Making sure students understand that their online actions can
have consequences is an important part of “digital citizenship” and online safety.  Because of an ongoing evolution of technology in education, it is imperative that schools now take on this responsibility of keeping students as safe as possible as they spend more time online.


“Fully 95% of all teens ages 12-17 are now online and 80% of those online teens are users of social media sites.”
(Lenhart, et al., 2011)


Similar to the meaning of citizenship in the offlineicon-36881_640 world, society is a kinder place when everyone plays by certain rules and follows guidelines for appropriate, respectful behavior. Teaching students about digital citizenship, including how to be safe online, should be a key learning component at every grade level.


The concept of digital citizenship refers to “norms of appropriate, responsible behavior with regard to technology use,” according to Mike Ribble’s Nine Themes of Digital Citizenship (2014).  Ribble breaks the nine facets into groups of three:

Respect Your Self/Respect Others

  • Etiquette
  • Access
  • Law

Educate Yourself/Connect with Others

  • Communication
  • Literacy
  • Commerce

Protect Your Self/Protect Others

  • Rights and Responsibility
  • Safety (Security)
  • Health and Welfare

While all of the areas are important for teachers to include in their instruction, this post focuses on the area of safety and protection, particularly on safety.  Students need to understand that their online actions can have lasting effects, positive or negative.  Teachers should help students establish an awareness of their part in the connected, online world.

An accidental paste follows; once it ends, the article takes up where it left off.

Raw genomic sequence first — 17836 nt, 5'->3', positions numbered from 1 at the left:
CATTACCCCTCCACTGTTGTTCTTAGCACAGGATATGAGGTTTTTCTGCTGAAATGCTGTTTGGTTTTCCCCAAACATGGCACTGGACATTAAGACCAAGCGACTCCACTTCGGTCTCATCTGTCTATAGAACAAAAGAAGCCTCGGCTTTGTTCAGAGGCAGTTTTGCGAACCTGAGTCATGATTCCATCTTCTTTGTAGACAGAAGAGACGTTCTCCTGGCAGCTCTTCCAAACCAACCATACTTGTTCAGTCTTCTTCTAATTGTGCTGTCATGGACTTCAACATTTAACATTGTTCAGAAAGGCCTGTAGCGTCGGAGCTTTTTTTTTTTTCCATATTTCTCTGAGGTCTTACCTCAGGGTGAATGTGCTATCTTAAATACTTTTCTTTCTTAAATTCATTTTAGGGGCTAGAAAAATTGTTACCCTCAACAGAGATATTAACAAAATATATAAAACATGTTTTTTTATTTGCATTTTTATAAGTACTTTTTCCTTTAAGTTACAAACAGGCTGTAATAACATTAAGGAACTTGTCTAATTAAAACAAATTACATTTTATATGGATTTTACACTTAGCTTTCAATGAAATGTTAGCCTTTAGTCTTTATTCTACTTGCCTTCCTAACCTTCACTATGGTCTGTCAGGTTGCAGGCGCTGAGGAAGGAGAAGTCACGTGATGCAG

“I can see a day in the not too distant future (if it’s not already here) where your “digital footprint” will carry far more weight than anything you might include in a resume” (Betcher, 2009)


Resources for teachers to use with teenagers:

  • To help teens make safer choices online, check out this site that has games, videos and more:
  • NetSmartz Workshop has information, and a lot of videos, for teenagers all geared toward helping them make safer choices:

Teenagers use cell phones after school t

The following are sites that have lists of tips:

Internet safety and the law:



Betcher, C. (2009, May 14). Footsteps. Betchablog. Retrieved from

Lenhart, A., Madden, M., Smith, A., Purcell, K., Zickuhr, K., & Rainie, L. (2011). Teens, kindness, and cruelty on social network sites. PEW Internet & American Life Project. Retrieved from

Morin, O. (2010, March 29). Teenagers Using Cell Phones. [Digital image]. Getty Images. Retrieved from,0,5718904.story

Ribble, M. (N.d.) Nine Elements. Digitalcitizenship. Retrieved from


Safety on the Internet

One thought on “Safety on the Internet

  1. I really was surprised by the quote that you started your post with. I can’t believe the percentages are that high. It really does hit home how important this is. I liked how you addressed key components throughout your post and I appreciated all of your references at the end of your post. Nice Job!

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